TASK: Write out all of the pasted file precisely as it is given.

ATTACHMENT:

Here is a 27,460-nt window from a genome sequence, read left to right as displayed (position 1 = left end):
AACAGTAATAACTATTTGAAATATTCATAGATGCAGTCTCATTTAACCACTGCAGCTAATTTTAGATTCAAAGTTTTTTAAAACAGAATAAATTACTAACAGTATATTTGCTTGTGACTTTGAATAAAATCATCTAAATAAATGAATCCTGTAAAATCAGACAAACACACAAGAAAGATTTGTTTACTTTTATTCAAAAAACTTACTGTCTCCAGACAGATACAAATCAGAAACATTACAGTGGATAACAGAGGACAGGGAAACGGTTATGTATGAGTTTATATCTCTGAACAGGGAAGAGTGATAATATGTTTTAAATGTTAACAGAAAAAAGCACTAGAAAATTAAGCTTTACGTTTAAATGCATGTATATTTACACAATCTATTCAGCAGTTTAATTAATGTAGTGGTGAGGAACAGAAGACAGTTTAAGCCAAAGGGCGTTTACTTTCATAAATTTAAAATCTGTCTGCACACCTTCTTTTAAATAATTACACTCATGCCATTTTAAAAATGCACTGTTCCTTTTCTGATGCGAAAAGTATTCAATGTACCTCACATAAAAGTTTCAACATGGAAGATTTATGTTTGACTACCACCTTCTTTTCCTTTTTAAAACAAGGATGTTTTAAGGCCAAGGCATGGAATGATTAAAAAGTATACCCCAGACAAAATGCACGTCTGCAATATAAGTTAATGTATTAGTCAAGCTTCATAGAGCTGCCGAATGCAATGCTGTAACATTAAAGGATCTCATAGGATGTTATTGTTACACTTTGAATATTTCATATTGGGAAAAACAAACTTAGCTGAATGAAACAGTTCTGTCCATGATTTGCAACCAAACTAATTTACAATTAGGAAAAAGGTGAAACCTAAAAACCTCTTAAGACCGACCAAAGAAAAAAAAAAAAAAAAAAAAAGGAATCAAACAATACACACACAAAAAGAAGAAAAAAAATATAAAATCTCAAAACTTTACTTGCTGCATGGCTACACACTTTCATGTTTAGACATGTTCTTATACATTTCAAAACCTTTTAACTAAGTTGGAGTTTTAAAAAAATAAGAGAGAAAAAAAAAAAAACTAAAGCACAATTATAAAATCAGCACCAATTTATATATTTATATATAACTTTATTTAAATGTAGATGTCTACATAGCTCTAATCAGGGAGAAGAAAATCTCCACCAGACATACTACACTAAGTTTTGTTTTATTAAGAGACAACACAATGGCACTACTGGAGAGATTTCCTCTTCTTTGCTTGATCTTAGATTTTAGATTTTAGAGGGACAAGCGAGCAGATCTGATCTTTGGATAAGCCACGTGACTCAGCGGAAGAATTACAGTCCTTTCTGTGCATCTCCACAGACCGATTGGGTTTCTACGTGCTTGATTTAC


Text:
Here is a 27,460-nt window from a genome sequence, read left to right as displayed (position 1 = left end):
AACAGTAATAACTATTTGAAATATTCATAGATGCAGTCTCATTTAACCACTGCAGCTAATTTTAGATTCAAAGTTTTTTAAAACAGAATAAATTACTAACAGTATATTTGCTTGTGACTTTGAATAAAATCATCTAAATAAATGAATCCTGTAAAATCAGACAAACACACAAGAAAGATTTGTTTACTTTTATTCAAAAAACTTACTGTCTCCAGACAGATACAAATCAGAAACATTACAGTGGATAACAGAGGACAGGGAAACGGTTATGTATGAGTTTATATCTCTGAACAGGGAAGAGTGATAATATGTTTTAAATGTTAACAGAAAAAAGCACTAGAAAATTAAGCTTTACGTTTAAATGCATGTATATTTACACAATCTATTCAGCAGTTTAATTAATGTAGTGGTGAGGAACAGAAGACAGTTTAAGCCAAAGGGCGTTTACTTTCATAAATTTAAAATCTGTCTGCACACCTTCTTTTAAATAATTACACTCATGCCATTTTAAAAATGCACTGTTCCTTTTCTGATGCGAAAAGTATTCAATGTACCTCACATAAAAGTTTCAACATGGAAGATTTATGTTTGACTACCACCTTCTTTTCCTTTTTAAAACAAGGATGTTTTAAGGCCAAGGCATGGAATGATTAAAAAGTATACCCCAGACAAAATGCACGTCTGCAATATAAGTTAATGTATTAGTCAAGCTTCATAGAGCTGCCGAATGCAATGCTGTAACATTAAAGGATCTCATAGGATGTTATTGTTACACTTTGAATATTTCATATTGGGAAAAACAAACTTAGCTGAATGAAACAGTTCTGTCCATGATTTGCAACCAAACTAATTTACAATTAGGAAAAAGGTGAAACCTAAAAACCTCTTAAGACCGACCAAAGAAAAAAAAAAAAAAAAAAAAAGGAATCAAACAATACACACACAAAAAGAAGAAAAAAAATATAAAATCTCAAAACTTTACTTGCTGCATGGCTACACACTTTCATGTTTAGACATGTTCTTATACATTTCAAAACCTTTTAACTAAGTTGGAGTTTTAAAAAAATAAGAGAGAAAAAAAAAAAAACTAAAGCACAATTATAAAATCAGCACCAATTTATATATTTATATATAACTTTATTTAAATGTAGATGTCTACATAGCTCTAATCAGGGAGAAGAAAATCTCCACCAGACATACTACACTAAGTTTTGTTTTATTAAGAGACAACACAATGGCACTACTGGAGAGATTTCCTCTTCTTTGCTTGATCTTAGATTTTAGATTTTAGAGGGACAAGCGAGCAGATCTGATCTTTGGATAAGCCACGTGACTCAGCGGAAGAATTACAGTCCTTTCTGTGCATCTCCACAGACCGATTGGGTTTCTACGTGCTTGATTTAC